April 17 (Bloomberg) -- New York City will seek a new provider for its $6 billion health-insurance plan that would require workers to pay premiums for the first time, with discounts for participating in wellness programs, Deputy Mayor Caswell Holloway said.
The proposal, which requires approval by unions, would save about $400 million a year, Holloway said. Contracts have expired with all 300,000 city employees, and Mayor Michael Bloomberg has said any deal must require workers to start paying for health coverage, a cost Holloway said may rise 32 percent to $8.3 billion by 2018.
The city reserved 1.25 percent pay raises in its $70.1 billion budget for fiscal 2014, which begins July 1. Bloomberg has also conditioned pay increases on the unions agreeing to no back pay for the years without a contract. Retroactive pay would cost the city about $8 billion, Holloway said.
“We’re going to move forward with the health-care program, but the unions have to agree with no retroactive pay increases in order to get a new contract,” Holloway said today after a Manhattan speech to the Citizens Budget Commission, a nonpartisan watchdog group funded by businesses.
Workers are currently covered under Health Insurance Plan of Greater New York and Group Health Inc., both subsidiaries of EmblemHealth, a New York City-based company. HIP has covered city workers since 1947, Holloway said. Charlene Maher, senior vice president for sales and marketing, didn’t immediately return a telephone call seeking comment.
Bloomberg is in the final year of his last term, which ends Dec. 31. The administration intends to request proposals from insurance companies by June 30, Holloway said.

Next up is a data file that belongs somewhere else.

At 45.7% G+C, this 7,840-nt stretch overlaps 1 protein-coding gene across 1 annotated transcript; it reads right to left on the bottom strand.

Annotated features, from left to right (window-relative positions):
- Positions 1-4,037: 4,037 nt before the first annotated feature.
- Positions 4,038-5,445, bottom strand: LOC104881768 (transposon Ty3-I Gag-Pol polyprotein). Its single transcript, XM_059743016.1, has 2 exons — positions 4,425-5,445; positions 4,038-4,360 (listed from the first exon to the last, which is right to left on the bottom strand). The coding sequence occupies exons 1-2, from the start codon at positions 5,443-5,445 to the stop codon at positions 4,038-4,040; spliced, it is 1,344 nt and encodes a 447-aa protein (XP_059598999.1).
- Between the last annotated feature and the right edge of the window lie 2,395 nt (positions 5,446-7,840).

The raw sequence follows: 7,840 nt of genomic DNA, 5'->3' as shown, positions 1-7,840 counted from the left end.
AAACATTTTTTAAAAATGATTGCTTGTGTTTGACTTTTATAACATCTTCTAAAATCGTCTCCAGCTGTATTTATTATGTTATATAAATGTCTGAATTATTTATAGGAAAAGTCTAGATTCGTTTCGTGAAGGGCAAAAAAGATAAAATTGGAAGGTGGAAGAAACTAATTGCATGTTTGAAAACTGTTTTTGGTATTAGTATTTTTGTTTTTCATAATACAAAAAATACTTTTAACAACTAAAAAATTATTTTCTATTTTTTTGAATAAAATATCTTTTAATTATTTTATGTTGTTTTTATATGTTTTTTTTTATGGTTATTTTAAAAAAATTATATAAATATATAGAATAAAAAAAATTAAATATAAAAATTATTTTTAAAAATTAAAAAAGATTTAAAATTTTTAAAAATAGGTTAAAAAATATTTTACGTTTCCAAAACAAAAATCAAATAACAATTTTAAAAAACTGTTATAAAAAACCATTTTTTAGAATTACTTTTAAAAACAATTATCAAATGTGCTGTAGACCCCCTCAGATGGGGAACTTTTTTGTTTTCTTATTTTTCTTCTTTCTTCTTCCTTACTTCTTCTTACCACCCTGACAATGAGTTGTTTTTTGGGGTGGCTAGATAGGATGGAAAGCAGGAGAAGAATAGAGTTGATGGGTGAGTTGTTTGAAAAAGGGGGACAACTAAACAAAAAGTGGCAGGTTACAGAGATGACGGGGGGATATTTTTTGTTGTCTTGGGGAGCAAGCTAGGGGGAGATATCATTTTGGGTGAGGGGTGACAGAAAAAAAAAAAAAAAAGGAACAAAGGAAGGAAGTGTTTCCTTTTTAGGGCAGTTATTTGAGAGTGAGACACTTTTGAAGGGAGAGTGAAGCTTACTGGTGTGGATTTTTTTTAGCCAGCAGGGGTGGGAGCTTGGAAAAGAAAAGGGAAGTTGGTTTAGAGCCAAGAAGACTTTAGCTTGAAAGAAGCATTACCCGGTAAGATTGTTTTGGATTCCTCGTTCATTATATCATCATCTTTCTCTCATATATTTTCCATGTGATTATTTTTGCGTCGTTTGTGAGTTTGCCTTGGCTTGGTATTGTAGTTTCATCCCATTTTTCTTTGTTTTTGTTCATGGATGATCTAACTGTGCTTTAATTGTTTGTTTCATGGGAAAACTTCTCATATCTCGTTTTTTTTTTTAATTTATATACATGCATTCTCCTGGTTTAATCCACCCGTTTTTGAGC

The city wants to change a health-insurance program in which 95 percent don’t pay premiums, and replace it with a system where workers who agree to participate in preventive health measures -- such as not smoking, exercising and getting yearly medical examinations -- pay either no premium or a minimal amount, Holloway said.
The projected cost of health-care benefits for city employees and their dependents is about $15,200 in the current fiscal year, 33 percent higher than the national average of $11,400, he said. Nationally, 98 percent of public and private employers require premiums for family plans; 93 percent for single coverage, Holloway said.
About 200,000 retirees covered under New York’s plan would also have to pay premiums, officials said.
The deputy mayor made the proposal in a five-page letter sent two days ago to Harry Nespoli, president of the city’s Uniformed Sanitationmen’s Association Local 831 and chairman of the Municipal Labor Committee, which negotiates health benefits with city officials.
“I looked at it and then turned around to the calendar to see the administration has 277 days left, so why are they putting out this proposal now?” Nespoli said in a telephone interview. The unions will be “very cautious” in dealing with the administration on the insurance proposal, he said.
Of the requirement that union members pay insurance premiums in addition to co-payments for medical care, Nespoli said, “I don’t think the unions are ready for that.”
Bloomberg’s requirement that the union’s give up any hope of back pay on raises in contracts that have expired for years, are “not negotiations; that’s dictatorship,” Nespoli said. “We can work with another administration on anything as long as unions are at the bargaining table again.”
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